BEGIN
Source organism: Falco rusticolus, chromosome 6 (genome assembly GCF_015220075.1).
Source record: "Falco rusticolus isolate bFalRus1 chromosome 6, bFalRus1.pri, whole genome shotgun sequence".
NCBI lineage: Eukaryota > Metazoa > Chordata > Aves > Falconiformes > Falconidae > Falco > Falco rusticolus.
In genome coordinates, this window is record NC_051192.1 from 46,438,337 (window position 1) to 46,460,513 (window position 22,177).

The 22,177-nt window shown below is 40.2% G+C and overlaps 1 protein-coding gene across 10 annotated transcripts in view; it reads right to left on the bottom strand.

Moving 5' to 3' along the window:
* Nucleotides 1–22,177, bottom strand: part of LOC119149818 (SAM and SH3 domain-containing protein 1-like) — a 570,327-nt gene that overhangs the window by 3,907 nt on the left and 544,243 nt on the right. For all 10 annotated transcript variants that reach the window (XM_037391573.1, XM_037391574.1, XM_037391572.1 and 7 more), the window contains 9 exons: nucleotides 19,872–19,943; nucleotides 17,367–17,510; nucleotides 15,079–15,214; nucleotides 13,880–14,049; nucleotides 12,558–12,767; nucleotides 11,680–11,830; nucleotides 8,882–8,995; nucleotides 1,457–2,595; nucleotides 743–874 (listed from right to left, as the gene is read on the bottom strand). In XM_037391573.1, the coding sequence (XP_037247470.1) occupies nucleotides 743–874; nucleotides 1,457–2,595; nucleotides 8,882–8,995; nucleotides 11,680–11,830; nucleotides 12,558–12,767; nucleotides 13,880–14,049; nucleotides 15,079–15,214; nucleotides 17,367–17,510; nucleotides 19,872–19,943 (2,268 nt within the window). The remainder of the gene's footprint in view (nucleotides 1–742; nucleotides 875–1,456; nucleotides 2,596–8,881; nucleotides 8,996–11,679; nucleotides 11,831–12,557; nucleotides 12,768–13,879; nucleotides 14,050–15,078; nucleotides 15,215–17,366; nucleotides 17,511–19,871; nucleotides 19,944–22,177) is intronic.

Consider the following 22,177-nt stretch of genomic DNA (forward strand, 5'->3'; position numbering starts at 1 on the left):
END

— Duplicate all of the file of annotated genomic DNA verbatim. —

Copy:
Source organism: Falco rusticolus, chromosome 6 (genome assembly GCF_015220075.1).
Source record: "Falco rusticolus isolate bFalRus1 chromosome 6, bFalRus1.pri, whole genome shotgun sequence".
NCBI lineage: Eukaryota > Metazoa > Chordata > Aves > Falconiformes > Falconidae > Falco > Falco rusticolus.
In genome coordinates, this window is record NC_051192.1 from 46,438,337 (window position 1) to 46,460,513 (window position 22,177).

The 22,177-nt window shown below is 40.2% G+C and overlaps 1 protein-coding gene across 10 annotated transcripts in view; it reads right to left on the bottom strand.

Moving 5' to 3' along the window:
* Nucleotides 1–22,177, bottom strand: part of LOC119149818 (SAM and SH3 domain-containing protein 1-like) — a 570,327-nt gene that overhangs the window by 3,907 nt on the left and 544,243 nt on the right. For all 10 annotated transcript variants that reach the window (XM_037391573.1, XM_037391574.1, XM_037391572.1 and 7 more), the window contains 9 exons: nucleotides 19,872–19,943; nucleotides 17,367–17,510; nucleotides 15,079–15,214; nucleotides 13,880–14,049; nucleotides 12,558–12,767; nucleotides 11,680–11,830; nucleotides 8,882–8,995; nucleotides 1,457–2,595; nucleotides 743–874 (listed from right to left, as the gene is read on the bottom strand). In XM_037391573.1, the coding sequence (XP_037247470.1) occupies nucleotides 743–874; nucleotides 1,457–2,595; nucleotides 8,882–8,995; nucleotides 11,680–11,830; nucleotides 12,558–12,767; nucleotides 13,880–14,049; nucleotides 15,079–15,214; nucleotides 17,367–17,510; nucleotides 19,872–19,943 (2,268 nt within the window). The remainder of the gene's footprint in view (nucleotides 1–742; nucleotides 875–1,456; nucleotides 2,596–8,881; nucleotides 8,996–11,679; nucleotides 11,831–12,557; nucleotides 12,768–13,879; nucleotides 14,050–15,078; nucleotides 15,215–17,366; nucleotides 17,511–19,871; nucleotides 19,944–22,177) is intronic.

Consider the following 22,177-nt stretch of genomic DNA (forward strand, 5'->3'; position numbering starts at 1 on the left):